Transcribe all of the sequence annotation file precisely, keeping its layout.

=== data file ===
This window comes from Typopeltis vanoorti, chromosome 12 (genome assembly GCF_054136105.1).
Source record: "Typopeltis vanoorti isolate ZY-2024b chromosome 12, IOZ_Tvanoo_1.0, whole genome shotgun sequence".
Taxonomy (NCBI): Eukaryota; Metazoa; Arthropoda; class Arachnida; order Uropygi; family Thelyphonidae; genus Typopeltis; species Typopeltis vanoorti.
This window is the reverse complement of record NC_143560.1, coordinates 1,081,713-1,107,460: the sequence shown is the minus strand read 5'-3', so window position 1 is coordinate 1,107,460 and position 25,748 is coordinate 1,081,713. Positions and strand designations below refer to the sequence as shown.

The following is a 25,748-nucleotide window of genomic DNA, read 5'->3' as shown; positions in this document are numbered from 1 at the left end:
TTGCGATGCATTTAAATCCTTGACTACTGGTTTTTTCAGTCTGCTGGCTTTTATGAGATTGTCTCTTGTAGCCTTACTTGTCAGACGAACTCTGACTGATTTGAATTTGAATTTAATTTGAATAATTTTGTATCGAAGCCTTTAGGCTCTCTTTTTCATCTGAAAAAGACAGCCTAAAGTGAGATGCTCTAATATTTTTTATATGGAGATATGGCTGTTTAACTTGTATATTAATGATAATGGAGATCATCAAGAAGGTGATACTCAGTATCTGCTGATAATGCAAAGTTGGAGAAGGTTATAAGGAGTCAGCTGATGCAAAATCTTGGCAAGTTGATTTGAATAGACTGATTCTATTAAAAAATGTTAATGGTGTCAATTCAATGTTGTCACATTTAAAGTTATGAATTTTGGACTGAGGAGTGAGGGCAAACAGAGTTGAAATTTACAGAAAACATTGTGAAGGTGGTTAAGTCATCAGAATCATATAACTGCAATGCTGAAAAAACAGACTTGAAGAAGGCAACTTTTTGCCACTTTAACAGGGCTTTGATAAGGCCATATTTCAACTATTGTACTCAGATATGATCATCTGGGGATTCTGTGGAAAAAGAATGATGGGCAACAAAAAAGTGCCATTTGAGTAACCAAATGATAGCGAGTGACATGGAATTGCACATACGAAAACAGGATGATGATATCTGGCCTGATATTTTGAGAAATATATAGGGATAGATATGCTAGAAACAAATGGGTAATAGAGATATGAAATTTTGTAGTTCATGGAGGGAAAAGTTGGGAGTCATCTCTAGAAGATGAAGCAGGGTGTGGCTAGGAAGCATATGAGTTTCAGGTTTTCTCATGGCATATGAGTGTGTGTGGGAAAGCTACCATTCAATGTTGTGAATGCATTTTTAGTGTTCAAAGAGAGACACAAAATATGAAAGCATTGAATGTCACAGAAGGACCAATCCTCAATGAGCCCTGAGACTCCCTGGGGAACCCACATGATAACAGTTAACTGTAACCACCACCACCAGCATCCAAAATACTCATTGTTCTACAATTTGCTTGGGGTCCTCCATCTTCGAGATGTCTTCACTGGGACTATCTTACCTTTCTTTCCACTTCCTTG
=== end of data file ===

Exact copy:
This window comes from Typopeltis vanoorti, chromosome 12 (genome assembly GCF_054136105.1).
Source record: "Typopeltis vanoorti isolate ZY-2024b chromosome 12, IOZ_Tvanoo_1.0, whole genome shotgun sequence".
Taxonomy (NCBI): Eukaryota; Metazoa; Arthropoda; class Arachnida; order Uropygi; family Thelyphonidae; genus Typopeltis; species Typopeltis vanoorti.
This window is the reverse complement of record NC_143560.1, coordinates 1,081,713-1,107,460: the sequence shown is the minus strand read 5'-3', so window position 1 is coordinate 1,107,460 and position 25,748 is coordinate 1,081,713. Positions and strand designations below refer to the sequence as shown.

The following is a 25,748-nucleotide window of genomic DNA, read 5'->3' as shown; positions in this document are numbered from 1 at the left end:
TTGCGATGCATTTAAATCCTTGACTACTGGTTTTTTCAGTCTGCTGGCTTTTATGAGATTGTCTCTTGTAGCCTTACTTGTCAGACGAACTCTGACTGATTTGAATTTGAATTTAATTTGAATAATTTTGTATCGAAGCCTTTAGGCTCTCTTTTTCATCTGAAAAAGACAGCCTAAAGTGAGATGCTCTAATATTTTTTATATGGAGATATGGCTGTTTAACTTGTATATTAATGATAATGGAGATCATCAAGAAGGTGATACTCAGTATCTGCTGATAATGCAAAGTTGGAGAAGGTTATAAGGAGTCAGCTGATGCAAAATCTTGGCAAGTTGATTTGAATAGACTGATTCTATTAAAAAATGTTAATGGTGTCAATTCAATGTTGTCACATTTAAAGTTATGAATTTTGGACTGAGGAGTGAGGGCAAACAGAGTTGAAATTTACAGAAAACATTGTGAAGGTGGTTAAGTCATCAGAATCATATAACTGCAATGCTGAAAAAACAGACTTGAAGAAGGCAACTTTTTGCCACTTTAACAGGGCTTTGATAAGGCCATATTTCAACTATTGTACTCAGATATGATCATCTGGGGATTCTGTGGAAAAAGAATGATGGGCAACAAAAAAGTGCCATTTGAGTAACCAAATGATAGCGAGTGACATGGAATTGCACATACGAAAACAGGATGATGATATCTGGCCTGATATTTTGAGAAATATATAGGGATAGATATGCTAGAAACAAATGGGTAATAGAGATATGAAATTTTGTAGTTCATGGAGGGAAAAGTTGGGAGTCATCTCTAGAAGATGAAGCAGGGTGTGGCTAGGAAGCATATGAGTTTCAGGTTTTCTCATGGCATATGAGTGTGTGTGGGAAAGCTACCATTCAATGTTGTGAATGCATTTTTAGTGTTCAAAGAGAGACACAAAATATGAAAGCATTGAATGTCACAGAAGGACCAATCCTCAATGAGCCCTGAGACTCCCTGGGGAACCCACATGATAACAGTTAACTGTAACCACCACCACCAGCATCCAAAATACTCATTGTTCTACAATTTGCTTGGGGTCCTCCATCTTCGAGATGTCTTCACTGGGACTATCTTACCTTTCTTTCCACTTCCTTG